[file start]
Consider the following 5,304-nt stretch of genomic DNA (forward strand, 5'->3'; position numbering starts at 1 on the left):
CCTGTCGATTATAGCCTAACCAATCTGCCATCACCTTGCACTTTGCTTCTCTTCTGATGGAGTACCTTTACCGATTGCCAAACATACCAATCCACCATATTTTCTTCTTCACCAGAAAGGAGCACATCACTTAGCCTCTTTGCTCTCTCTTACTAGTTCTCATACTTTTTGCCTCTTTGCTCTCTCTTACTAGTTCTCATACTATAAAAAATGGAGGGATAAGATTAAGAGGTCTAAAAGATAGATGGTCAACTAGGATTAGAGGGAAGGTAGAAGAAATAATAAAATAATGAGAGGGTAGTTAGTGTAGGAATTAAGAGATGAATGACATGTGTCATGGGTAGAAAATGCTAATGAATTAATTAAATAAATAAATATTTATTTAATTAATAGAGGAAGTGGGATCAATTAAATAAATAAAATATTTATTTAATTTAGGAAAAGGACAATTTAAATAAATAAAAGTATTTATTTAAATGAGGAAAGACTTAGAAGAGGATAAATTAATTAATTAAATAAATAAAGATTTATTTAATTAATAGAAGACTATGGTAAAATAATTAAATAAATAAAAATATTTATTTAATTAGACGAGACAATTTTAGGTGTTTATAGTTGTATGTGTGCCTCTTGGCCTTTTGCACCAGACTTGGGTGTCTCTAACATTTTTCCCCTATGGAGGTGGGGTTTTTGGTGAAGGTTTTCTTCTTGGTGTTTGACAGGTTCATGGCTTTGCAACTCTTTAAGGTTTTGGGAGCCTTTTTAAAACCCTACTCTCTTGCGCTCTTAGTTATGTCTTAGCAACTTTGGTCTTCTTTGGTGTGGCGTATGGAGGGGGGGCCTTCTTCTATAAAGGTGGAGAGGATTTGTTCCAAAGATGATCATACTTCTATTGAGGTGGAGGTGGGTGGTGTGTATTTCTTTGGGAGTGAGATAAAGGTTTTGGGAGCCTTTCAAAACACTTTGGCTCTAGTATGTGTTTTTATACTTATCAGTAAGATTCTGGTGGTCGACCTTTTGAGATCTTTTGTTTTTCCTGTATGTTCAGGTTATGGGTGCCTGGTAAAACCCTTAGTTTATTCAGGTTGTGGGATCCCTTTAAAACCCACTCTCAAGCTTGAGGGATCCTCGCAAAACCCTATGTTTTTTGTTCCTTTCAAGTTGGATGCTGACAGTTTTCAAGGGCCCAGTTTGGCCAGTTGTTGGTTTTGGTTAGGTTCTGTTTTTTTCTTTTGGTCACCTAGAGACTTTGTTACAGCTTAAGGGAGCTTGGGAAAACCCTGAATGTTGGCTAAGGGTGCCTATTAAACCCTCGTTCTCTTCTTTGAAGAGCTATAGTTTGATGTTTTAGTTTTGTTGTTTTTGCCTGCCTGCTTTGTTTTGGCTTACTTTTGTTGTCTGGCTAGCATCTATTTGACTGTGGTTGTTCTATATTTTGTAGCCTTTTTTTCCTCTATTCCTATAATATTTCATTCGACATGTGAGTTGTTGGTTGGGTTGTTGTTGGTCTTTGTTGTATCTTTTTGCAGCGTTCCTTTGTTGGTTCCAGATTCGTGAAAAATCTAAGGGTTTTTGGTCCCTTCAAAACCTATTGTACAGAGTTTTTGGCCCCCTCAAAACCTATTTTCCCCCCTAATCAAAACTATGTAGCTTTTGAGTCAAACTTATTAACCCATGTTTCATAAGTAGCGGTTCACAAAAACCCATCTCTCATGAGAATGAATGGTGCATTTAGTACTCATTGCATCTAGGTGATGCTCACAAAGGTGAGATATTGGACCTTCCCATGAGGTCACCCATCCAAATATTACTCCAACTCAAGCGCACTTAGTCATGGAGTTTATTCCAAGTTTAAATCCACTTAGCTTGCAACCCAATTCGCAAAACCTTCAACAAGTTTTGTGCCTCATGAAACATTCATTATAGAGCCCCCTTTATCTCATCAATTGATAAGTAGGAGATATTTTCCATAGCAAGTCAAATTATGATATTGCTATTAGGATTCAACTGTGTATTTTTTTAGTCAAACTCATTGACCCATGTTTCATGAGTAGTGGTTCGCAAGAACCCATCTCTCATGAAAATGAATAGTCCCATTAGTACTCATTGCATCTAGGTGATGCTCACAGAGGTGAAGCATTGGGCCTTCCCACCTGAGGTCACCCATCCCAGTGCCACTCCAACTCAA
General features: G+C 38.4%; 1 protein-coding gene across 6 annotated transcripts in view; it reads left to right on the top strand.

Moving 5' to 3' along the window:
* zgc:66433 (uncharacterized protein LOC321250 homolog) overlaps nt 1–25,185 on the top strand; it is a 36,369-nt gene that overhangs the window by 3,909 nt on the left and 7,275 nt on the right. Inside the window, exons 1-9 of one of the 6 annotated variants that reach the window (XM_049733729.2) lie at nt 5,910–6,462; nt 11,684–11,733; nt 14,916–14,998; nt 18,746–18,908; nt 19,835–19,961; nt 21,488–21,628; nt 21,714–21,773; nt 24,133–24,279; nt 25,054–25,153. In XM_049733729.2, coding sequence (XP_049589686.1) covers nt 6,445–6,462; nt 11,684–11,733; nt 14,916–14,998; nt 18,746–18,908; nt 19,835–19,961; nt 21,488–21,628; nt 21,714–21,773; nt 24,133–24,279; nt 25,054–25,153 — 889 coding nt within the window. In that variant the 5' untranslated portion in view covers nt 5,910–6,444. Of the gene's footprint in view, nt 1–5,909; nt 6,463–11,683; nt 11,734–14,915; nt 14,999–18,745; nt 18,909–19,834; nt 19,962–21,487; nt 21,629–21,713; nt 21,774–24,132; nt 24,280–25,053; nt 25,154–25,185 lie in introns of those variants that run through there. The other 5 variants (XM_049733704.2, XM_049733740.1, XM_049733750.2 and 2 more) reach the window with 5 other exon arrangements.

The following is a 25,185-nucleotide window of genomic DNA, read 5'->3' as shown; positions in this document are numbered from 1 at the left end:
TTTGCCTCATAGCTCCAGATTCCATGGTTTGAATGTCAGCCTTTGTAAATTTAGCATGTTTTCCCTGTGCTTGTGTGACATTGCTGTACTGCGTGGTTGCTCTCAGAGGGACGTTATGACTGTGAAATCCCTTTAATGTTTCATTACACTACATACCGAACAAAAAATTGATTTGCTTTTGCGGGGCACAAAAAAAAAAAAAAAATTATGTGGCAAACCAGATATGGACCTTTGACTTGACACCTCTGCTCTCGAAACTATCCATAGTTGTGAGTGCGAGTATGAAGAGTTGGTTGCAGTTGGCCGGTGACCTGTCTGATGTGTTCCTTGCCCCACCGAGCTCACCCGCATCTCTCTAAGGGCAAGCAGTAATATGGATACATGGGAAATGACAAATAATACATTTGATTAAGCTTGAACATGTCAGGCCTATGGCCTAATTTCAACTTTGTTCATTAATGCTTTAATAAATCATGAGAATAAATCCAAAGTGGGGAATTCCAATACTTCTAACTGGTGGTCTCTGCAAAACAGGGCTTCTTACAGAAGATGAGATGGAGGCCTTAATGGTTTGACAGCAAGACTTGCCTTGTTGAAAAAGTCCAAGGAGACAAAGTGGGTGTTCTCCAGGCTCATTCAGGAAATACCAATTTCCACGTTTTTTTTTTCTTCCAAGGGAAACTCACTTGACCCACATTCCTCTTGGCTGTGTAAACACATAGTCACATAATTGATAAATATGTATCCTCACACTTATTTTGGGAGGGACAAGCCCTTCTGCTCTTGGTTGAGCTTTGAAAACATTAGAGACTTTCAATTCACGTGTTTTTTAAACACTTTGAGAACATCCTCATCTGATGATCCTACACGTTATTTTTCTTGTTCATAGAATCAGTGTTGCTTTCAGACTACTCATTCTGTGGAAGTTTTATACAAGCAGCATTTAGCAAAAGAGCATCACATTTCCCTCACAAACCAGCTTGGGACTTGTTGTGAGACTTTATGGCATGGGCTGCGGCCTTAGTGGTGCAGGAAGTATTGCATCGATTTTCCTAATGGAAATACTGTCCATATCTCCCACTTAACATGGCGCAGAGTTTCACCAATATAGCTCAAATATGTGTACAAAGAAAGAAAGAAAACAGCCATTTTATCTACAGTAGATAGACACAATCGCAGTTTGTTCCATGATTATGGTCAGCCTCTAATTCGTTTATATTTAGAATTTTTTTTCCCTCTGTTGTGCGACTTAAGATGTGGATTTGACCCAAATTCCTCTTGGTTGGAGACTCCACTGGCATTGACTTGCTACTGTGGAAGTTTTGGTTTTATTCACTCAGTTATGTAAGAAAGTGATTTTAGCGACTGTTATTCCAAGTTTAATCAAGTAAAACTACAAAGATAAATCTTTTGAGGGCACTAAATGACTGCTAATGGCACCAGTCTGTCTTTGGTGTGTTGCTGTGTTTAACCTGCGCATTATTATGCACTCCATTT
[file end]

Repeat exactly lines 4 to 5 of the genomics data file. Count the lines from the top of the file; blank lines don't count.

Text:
Moving 5' to 3' along the window:
* zgc:66433 (uncharacterized protein LOC321250 homolog) overlaps nt 1–25,185 on the top strand; it is a 36,369-nt gene that overhangs the window by 3,909 nt on the left and 7,275 nt on the right. Inside the window, exons 1-9 of one of the 6 annotated variants that reach the window (XM_049733729.2) lie at nt 5,910–6,462; nt 11,684–11,733; nt 14,916–14,998; nt 18,746–18,908; nt 19,835–19,961; nt 21,488–21,628; nt 21,714–21,773; nt 24,133–24,279; nt 25,054–25,153. In XM_049733729.2, coding sequence (XP_049589686.1) covers nt 6,445–6,462; nt 11,684–11,733; nt 14,916–14,998; nt 18,746–18,908; nt 19,835–19,961; nt 21,488–21,628; nt 21,714–21,773; nt 24,133–24,279; nt 25,054–25,153 — 889 coding nt within the window. In that variant the 5' untranslated portion in view covers nt 5,910–6,444. Of the gene's footprint in view, nt 1–5,909; nt 6,463–11,683; nt 11,734–14,915; nt 14,999–18,745; nt 18,909–19,834; nt 19,962–21,487; nt 21,629–21,713; nt 21,774–24,132; nt 24,280–25,053; nt 25,154–25,185 lie in introns of those variants that run through there. The other 5 variants (XM_049733704.2, XM_049733740.1, XM_049733750.2 and 2 more) reach the window with 5 other exon arrangements.